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ARS Home » Plains Area » Fargo, North Dakota » Edward T. Schafer Agricultural Research Center » Sunflower and Plant Biology Research » Research » Publications at this Location » Publication #338536

Title: Plant-herbivore and plant-pollinator interactions of the developing perennial oilseed crop, Silphium integrifolium

item Prasifka, Jarrad
item Mallinger, Rachel
item Hulke, Brent
item Larson, Steven
item VAN TASSEL, DAVID - The Land Institute

Submitted to: Environmental Entomology
Publication Type: Peer Reviewed Journal
Publication Acceptance Date: 7/7/2017
Publication Date: 9/25/2017
Citation: Prasifka, J.R., Mallinger, R.E., Hulke, B.S., Larson, S.R., Van Tassel, D. 2017. Plant-herbivore and plant-pollinator interactions of the developing perennial oilseed crop, Silphium integrifolium. Environmental Entomology. 46(6):1339-1345.

Interpretive Summary: A perennial prairie plant, wholeleaf rosinweed (Silphium integrifolium, hereafter “Silphium”), is a relative of sunflower and being developed as an oilseed crop. Research in Kansas and North Dakota focused on determining which insect species might be significant pests, and explored the reliance of the crop on bees for pollination services to produce filled seed. Feeding by larvae of obscure moth, Eucosma giganteana, caused substantial loss of Silphium seed in Kansas, but this insect pest was not found in North Dakota. Field plots in Kansas also had damage to the growing points that delayed flowering; the cause of this damage was not clear, but it was consistent with the injury produced by the tarnished plant bug (Lygus lineolaris), which was common on plants in Kansas and occasionally observed in North Dakota. A sunflower pest, the sunflower seed maggot (Neotephritis finalis), was also common in Silphium heads in North Dakota. Controlled pollination experiments in the field and greenhouse confirmed that Silphium plants depend on bees for pollination, both because of physical and genetic limitations. A small amount (< 1%) of self-pollination was observed. However, even if plants were bred to be genetically self-compatible, the need for physical movement of pollen means this plant would still be reliant on pollination by wild and managed bees. Together, observations on Silphium show that both pest and pollinator management are important for seed production.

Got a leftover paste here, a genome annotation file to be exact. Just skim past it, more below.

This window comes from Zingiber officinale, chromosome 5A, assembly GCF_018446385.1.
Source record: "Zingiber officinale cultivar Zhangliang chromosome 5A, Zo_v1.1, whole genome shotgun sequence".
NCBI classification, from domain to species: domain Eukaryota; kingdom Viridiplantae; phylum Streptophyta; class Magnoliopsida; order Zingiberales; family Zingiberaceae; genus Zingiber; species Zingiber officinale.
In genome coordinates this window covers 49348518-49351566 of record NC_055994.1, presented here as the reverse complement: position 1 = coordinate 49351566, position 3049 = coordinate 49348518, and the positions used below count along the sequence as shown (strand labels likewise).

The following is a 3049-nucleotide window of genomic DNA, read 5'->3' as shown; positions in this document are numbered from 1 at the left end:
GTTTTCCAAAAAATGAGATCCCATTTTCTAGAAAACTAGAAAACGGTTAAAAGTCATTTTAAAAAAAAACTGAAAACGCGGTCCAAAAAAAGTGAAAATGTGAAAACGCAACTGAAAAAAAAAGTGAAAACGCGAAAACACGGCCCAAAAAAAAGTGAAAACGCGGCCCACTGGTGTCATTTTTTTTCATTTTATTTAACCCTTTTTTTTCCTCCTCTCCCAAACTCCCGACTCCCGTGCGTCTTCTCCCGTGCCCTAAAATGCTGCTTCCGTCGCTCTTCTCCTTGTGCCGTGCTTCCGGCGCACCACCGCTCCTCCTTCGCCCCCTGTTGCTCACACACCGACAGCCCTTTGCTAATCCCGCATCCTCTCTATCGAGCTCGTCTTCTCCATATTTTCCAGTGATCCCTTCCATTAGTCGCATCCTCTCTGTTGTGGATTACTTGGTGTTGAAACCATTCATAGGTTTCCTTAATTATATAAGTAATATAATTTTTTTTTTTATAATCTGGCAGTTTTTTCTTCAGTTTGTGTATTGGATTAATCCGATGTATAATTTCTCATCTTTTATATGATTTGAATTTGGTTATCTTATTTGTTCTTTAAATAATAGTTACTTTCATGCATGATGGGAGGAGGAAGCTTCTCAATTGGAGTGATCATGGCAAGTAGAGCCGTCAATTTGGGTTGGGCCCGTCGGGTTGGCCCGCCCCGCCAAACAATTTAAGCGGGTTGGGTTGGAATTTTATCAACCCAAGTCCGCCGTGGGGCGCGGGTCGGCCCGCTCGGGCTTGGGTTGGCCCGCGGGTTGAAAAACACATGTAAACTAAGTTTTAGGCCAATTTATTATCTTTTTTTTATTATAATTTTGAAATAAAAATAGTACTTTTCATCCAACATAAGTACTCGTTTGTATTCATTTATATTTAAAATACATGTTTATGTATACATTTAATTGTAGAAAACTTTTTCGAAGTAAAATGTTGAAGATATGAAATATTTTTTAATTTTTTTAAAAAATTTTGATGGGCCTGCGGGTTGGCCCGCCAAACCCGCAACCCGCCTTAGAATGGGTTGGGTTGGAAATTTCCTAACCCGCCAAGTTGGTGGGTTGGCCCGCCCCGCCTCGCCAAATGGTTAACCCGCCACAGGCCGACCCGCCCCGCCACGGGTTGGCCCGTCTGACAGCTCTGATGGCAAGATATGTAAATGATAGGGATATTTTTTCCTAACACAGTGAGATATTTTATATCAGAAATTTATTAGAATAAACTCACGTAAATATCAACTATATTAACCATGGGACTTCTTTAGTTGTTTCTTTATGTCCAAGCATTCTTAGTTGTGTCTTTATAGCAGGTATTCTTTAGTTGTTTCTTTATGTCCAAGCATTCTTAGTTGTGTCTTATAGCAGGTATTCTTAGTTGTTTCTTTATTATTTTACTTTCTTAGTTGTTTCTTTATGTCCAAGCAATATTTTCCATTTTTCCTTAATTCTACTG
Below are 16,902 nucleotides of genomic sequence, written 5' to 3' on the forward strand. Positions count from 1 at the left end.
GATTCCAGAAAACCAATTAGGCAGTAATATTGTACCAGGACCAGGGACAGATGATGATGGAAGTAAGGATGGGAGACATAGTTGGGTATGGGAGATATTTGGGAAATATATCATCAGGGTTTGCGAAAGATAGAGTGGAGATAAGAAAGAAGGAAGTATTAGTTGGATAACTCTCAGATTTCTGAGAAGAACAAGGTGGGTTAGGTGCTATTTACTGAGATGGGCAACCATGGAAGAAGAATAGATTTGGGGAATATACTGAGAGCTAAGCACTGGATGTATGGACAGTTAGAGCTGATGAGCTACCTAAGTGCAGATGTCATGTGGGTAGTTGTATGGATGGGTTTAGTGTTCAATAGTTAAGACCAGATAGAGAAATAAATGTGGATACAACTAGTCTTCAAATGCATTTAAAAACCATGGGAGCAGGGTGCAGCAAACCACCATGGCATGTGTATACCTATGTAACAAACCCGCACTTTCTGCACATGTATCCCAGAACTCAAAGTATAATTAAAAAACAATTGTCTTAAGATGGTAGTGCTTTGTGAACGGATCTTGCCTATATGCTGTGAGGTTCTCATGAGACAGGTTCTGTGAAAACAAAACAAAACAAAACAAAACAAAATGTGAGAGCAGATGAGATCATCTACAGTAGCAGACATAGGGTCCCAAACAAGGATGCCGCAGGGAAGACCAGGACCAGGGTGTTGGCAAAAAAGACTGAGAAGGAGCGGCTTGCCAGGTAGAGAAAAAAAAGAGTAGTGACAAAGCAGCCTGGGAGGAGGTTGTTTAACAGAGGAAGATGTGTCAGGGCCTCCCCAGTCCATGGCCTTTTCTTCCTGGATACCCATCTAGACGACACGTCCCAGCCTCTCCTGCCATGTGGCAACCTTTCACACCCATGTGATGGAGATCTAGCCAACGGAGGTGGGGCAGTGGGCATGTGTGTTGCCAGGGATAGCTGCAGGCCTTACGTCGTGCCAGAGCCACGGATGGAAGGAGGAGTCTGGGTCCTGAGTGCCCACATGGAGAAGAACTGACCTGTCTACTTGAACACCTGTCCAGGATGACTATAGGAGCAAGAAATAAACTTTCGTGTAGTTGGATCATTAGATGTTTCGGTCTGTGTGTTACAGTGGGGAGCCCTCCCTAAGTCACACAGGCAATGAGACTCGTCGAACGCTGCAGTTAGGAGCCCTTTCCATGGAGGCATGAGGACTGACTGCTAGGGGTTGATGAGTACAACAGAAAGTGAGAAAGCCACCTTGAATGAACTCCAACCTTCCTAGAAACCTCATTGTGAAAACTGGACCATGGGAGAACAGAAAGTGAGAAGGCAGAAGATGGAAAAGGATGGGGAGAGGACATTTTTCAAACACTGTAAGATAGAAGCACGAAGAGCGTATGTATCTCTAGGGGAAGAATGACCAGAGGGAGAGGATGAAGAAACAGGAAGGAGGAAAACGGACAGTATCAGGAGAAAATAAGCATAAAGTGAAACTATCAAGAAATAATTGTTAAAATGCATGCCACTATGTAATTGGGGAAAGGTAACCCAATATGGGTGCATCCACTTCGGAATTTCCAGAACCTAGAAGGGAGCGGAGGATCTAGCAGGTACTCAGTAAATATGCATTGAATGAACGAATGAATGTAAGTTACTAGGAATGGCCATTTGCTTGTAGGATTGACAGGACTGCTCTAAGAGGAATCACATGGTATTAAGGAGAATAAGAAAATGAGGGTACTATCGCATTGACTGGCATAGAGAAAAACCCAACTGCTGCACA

Technical Abstract: Sampling in Kansas and North Dakota documented the plant-herbivore and plant-pollinator interactions of the developing perennial oilseed crop, Silphium integrifolium Michx. The larva of the tortricid moth, Eucosma giganteana (Riley), was the most common floret- and seed-feeding pest in Kansas, with infested heads producing ˜85% (2015) or ˜45% (2016) fewer seeds than apparently undamaged heads. Necrosis of apical meristems caused stunting and delayed bloom in Kansas; though the source of the necrosis is not known, observations of the tarnished plant bug, Lygus lineolaris (Palisot de Beauvois)(Hemiptera: Miridae), in S. integrifolium terminals suggests a possible cause. In North Dakota, E. giganteana larvae were not found, but pupae of Neotephritis finalis (Loew)(Diptera: Tephritidae), a minor pest of cultivated sunflower, were common in heads of S. integrifolium. Bees appeared highly attracted to S. integrifolium, and in all but one observation, bees were seen actively collecting pollen. The most common bees included large apids (Apis mellifera L., Svastra obliqua [Say], Melissodes spp.) and small-bodied halictids (Lasioglossum dialictus spp.). Controlled pollination experiments demonstrated that S. integrifolium is pollinator dependent, due to both mechanical barriers (imperfect florets and protogyny) and genetic self-incompatibility. Subsequent greenhouse tests and AFLP confirmation of putative self progeny show a low (< 1%) level of self-pollination is possible. If genetic self-incompatibility is eventually reduced through breeding, mechanical barriers would maintain a reliance on bees to move pollen between male and female florets. Collectively, observations on S. integrifolium show that both herbivore and pollinator management are important to maximizing seed production.